This review was originally posted on the first Toorak Times web site where publications ceased on that site in March 2017. The old site will be permanently closed in 2020 and these reviews are being re-published in order to preserve them on the current Toorak Times/Tagg site.
This is number thirty one in the series of albums I’m featuring as part of an on-going retrospective of vinyl albums in my personal collection.
The series is called, “Cream of The Crate”, and they represent vinyl albums that I believe are of significant musical value, either because of their rarity, because they represent the best of a style or styles of music or because their is something unique about the group or the music.
The term ‘Supergroup’ has been used over and over again during at least the past 40 years of popular music, however, in my mind the very first real Supergroup, is the Yardbirds.
It could be argued that any given Yardbird album could rightly feature in a review such as this. In fact my favourite album is Five Live Yardbirds, which was the first live album to come out of the 1960’s. Sadly that album was lost from my collection, and even though I have it on CD, I no longer have it on vinyl.
So I have chosen this album – “For Your Love“. It’s a great album that has two of the three (famous) guitarists that fronted Yardies, but in addition to having a fine selection of their material, it is a German pressing and the quality (like German cars), is excellent.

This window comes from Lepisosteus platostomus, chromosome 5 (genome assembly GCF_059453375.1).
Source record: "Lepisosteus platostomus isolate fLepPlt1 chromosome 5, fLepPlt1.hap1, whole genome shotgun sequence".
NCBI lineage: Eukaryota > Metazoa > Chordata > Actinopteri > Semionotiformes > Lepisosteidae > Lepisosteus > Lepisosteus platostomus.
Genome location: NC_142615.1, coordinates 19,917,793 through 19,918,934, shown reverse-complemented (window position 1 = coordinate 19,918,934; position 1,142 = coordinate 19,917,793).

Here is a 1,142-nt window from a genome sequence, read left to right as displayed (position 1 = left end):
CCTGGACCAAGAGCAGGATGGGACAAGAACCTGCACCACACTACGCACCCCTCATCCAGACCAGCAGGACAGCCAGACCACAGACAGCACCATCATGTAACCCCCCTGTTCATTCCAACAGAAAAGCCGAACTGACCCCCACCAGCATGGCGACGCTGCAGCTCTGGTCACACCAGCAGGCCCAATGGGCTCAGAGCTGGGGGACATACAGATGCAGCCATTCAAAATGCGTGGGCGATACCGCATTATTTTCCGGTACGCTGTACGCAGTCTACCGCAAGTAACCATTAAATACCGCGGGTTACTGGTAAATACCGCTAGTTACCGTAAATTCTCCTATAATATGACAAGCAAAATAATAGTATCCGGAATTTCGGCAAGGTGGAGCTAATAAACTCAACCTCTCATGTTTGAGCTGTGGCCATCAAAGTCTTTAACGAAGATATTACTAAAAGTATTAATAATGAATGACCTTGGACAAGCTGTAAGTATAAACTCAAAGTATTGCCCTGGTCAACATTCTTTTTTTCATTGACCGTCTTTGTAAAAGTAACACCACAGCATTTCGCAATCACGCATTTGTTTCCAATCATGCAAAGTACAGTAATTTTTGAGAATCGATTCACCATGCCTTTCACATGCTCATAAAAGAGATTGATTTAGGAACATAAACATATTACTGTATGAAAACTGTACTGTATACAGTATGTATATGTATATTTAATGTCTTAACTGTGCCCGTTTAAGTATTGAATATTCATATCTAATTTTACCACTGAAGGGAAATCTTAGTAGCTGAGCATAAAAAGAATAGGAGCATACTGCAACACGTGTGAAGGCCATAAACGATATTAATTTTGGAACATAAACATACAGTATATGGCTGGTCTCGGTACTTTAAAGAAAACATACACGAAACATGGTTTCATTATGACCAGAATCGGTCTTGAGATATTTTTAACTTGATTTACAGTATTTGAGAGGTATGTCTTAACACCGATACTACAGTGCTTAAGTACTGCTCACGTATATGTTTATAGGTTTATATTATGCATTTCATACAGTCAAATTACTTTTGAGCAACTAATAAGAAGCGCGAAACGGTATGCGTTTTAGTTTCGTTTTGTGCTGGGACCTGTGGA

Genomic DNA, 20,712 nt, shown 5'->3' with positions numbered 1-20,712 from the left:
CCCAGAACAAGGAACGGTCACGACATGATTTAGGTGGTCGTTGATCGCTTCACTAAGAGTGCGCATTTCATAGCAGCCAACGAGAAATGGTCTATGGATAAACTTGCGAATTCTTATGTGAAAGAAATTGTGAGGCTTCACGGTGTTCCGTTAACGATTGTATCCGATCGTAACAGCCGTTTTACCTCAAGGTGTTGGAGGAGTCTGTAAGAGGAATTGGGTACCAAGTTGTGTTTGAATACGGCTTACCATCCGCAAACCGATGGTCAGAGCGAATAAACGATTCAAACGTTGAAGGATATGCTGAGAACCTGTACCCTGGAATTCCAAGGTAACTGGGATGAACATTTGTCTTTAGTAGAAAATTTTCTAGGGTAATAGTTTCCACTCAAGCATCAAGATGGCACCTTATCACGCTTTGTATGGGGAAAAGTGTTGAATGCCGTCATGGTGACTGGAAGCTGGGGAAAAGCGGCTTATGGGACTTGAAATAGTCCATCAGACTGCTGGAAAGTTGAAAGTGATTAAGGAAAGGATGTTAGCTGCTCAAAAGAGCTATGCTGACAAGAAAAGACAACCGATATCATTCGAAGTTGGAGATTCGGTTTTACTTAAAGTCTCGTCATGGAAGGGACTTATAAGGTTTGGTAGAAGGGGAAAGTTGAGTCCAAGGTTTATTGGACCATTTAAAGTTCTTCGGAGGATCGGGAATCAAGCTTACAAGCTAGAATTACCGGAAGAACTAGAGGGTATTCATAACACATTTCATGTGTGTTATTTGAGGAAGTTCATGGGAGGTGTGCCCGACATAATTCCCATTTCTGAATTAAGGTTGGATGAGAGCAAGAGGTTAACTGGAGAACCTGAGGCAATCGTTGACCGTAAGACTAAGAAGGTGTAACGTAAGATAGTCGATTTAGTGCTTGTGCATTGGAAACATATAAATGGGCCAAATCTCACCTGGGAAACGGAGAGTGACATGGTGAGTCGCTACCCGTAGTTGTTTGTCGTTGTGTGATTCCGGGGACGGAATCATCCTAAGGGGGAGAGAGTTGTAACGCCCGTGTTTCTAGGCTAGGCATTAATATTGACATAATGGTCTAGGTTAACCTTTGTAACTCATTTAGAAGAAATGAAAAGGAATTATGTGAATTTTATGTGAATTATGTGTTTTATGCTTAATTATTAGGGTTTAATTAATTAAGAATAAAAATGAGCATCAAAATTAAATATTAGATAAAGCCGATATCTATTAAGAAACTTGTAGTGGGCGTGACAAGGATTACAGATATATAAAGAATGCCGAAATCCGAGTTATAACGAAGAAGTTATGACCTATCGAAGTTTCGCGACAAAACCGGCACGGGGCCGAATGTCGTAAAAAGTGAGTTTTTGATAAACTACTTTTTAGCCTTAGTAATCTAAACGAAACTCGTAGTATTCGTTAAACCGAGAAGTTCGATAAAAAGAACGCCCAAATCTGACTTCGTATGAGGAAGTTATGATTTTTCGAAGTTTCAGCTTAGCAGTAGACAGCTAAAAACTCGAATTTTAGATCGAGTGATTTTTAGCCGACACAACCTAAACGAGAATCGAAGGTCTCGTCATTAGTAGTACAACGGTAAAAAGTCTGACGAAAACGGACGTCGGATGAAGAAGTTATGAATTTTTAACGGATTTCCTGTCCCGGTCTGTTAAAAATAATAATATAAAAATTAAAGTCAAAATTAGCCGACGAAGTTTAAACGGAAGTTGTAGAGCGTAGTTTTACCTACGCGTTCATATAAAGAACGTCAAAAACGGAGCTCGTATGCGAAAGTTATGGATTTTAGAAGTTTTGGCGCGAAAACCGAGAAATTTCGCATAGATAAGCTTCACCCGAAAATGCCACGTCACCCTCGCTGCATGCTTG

There is some doubt about the release year of this album, it has many listings but none with a date – my recollection is that I purchased it very early in the 1970’s.
There was an album with the same name released elsewhere one year after Five Live Yardbirds was released, with a different track listing. This album is a German pressing and was released on the ASTAN label (201 024) and produced by Giorgio Gomelski.
The group formed in 1963 and folded in 1968. Only five years and six original albums, but their influence on music and musicians, and audiences worldwide cannot be overstated.
As almost every music aficionado knows, the group featured at various times three of the guitarists to come out of the 1960’s. They were, Eric Clapton, Jeff Beck and Jimmy Page.
As previously mentioned, both Clapton and Beck featured on this album. However, Clapton was the ‘blues’ – he was seeped in it and at this time in his illustrious career it was his raison d’etre!
So when the group began to move into a more commercial (and money making) direction, he quit!
1. Still I’m Sad
2. New York city Blues
3. For Your Love
4. I’m a Man
5. Heart Full of Soul
1. Smokestack Lighting
2. I’m Not Talking
3. You’re a Better Man Than I
4. Evil Hearted You
5. I’m a Man
So, to the tracks on this album.
It has an interesting selection of great electric blues, tracks such as “New York City Blues” [a Keith Relf original] and “Smokestack Lightning” [Chester Burnett – aka Howling Wolf], not to forget the track by Elas McDaniel [aka Bo Diddley] – “I’m a Man“. Then there are the more ‘pop’ oriented tracks, such as “For Your Love“, “Evil Hearted You” & “Heart Full of Soul” [all three written by 10cc member Graham Keith Gouldman], and finally the track, “I’m Not Talking“.
Now this last track is interesting, because the liner notes credit it to ‘The Yardbirds‘, but there is much evidence to suggest it was actually written by Mose Allison.
I’m Not Talking
Yet, the single most discussed issue is, who played what? So, let’s (for the uninitiated), establish who was in The Yardbirds!
They formed in May of 1963 with the line up:
* Keith Relf on vocals and harmonica
* Paul Samwell-Smith on Bass
* Jim McCartey on drums
* Chris Dreja on rhythm guitar & bass
* Top Topham on lead guitar